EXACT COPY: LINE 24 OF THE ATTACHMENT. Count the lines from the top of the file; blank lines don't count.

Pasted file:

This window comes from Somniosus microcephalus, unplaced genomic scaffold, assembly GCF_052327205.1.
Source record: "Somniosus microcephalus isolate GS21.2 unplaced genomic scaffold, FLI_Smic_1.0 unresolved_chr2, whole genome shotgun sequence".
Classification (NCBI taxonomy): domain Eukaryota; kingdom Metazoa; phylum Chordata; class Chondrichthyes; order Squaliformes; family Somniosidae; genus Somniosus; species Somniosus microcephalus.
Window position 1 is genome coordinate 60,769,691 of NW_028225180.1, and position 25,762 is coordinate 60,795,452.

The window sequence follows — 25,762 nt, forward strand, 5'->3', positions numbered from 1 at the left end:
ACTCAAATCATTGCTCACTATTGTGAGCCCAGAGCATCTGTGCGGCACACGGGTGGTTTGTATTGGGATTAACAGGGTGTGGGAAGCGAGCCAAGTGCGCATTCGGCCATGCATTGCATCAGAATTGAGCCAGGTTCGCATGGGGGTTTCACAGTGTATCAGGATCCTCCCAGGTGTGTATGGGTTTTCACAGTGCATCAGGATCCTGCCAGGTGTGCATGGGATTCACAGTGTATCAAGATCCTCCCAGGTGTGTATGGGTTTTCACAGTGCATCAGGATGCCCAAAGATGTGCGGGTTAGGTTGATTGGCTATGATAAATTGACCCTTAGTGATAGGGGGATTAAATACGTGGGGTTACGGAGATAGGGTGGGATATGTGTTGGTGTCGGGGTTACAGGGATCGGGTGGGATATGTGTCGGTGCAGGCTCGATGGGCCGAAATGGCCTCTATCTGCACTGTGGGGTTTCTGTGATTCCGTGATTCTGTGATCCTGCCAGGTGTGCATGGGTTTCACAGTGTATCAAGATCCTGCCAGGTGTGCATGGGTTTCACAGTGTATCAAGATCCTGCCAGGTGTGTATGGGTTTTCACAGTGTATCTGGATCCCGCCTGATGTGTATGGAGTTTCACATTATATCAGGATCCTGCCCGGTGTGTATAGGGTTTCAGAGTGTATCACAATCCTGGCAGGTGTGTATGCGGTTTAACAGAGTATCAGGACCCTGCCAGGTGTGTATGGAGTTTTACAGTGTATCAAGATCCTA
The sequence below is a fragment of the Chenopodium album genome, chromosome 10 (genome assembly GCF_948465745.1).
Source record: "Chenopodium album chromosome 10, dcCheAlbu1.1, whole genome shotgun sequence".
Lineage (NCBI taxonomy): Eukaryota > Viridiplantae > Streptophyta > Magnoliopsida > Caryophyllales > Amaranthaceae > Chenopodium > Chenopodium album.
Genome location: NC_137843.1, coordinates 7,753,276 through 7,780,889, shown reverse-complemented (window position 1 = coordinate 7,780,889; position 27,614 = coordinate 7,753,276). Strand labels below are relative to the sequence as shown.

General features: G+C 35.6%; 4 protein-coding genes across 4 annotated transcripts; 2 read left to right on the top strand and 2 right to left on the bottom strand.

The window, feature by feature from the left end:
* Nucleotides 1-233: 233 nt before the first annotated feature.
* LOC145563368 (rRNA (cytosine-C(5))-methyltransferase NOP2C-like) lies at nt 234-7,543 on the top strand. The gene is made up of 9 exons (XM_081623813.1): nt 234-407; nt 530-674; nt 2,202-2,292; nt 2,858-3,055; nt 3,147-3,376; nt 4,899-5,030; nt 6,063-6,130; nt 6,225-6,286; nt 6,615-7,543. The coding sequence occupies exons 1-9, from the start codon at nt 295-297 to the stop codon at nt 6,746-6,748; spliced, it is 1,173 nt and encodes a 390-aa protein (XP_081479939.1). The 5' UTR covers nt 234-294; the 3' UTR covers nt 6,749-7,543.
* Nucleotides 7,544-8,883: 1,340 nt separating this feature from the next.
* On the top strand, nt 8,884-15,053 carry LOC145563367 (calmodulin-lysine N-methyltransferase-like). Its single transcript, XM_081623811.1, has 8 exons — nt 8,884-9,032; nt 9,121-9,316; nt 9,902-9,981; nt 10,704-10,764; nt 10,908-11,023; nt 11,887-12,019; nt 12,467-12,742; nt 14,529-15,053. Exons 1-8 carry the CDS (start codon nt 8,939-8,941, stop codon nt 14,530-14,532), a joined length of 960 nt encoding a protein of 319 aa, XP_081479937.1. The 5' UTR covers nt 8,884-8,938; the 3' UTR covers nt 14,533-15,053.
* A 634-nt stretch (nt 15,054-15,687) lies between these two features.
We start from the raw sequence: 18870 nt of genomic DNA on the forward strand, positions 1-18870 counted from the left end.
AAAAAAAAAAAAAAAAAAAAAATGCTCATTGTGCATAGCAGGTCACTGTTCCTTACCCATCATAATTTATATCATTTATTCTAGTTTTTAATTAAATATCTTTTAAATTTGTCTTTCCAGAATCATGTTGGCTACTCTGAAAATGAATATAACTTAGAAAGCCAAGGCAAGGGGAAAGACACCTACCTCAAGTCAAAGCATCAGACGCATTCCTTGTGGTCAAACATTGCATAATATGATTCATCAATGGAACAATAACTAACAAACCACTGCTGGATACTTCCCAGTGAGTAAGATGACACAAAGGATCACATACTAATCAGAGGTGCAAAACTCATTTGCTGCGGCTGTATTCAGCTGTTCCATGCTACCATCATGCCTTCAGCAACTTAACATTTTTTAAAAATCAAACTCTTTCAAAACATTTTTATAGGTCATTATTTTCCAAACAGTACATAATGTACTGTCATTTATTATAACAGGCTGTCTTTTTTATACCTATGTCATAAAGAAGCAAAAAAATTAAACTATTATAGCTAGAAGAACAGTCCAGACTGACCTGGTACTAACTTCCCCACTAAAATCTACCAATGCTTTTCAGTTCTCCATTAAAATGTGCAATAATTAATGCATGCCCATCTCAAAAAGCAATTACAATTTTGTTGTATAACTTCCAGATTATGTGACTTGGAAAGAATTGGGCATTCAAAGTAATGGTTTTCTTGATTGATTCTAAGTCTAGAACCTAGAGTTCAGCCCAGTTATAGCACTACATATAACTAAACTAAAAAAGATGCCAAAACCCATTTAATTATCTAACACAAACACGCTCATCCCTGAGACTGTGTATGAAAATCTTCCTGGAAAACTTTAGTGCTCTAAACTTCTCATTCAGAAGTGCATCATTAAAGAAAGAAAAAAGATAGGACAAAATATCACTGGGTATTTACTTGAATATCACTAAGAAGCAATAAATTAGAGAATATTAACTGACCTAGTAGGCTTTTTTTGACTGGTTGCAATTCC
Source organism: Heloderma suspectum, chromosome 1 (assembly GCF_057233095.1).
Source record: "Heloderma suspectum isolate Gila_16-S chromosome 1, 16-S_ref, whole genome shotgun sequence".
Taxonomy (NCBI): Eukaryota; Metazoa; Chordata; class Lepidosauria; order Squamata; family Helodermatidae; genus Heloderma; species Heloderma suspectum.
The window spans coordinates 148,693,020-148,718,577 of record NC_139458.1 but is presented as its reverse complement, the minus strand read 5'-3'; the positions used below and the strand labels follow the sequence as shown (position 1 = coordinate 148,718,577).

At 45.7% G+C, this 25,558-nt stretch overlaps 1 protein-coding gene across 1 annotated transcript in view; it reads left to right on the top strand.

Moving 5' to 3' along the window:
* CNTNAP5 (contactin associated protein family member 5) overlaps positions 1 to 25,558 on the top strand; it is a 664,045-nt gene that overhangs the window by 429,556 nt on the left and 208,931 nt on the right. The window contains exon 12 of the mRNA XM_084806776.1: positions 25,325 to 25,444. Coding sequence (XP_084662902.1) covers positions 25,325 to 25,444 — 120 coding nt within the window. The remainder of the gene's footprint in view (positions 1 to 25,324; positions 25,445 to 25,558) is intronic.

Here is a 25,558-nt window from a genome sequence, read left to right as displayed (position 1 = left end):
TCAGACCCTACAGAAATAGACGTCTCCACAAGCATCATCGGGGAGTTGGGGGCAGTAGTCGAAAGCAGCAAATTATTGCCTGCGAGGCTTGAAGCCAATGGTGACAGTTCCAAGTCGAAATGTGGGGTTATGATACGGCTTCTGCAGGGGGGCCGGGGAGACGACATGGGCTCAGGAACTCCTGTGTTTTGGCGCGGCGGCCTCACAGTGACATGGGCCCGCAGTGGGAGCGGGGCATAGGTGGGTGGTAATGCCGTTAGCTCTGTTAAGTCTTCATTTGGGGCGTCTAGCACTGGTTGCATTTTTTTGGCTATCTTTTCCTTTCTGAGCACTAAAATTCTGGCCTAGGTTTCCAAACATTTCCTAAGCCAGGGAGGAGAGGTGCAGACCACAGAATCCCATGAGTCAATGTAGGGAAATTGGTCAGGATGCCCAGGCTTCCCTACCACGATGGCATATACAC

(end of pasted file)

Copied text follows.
At 45.7% G+C, this 25,558-nt stretch overlaps 1 protein-coding gene across 1 annotated transcript in view; it reads left to right on the top strand.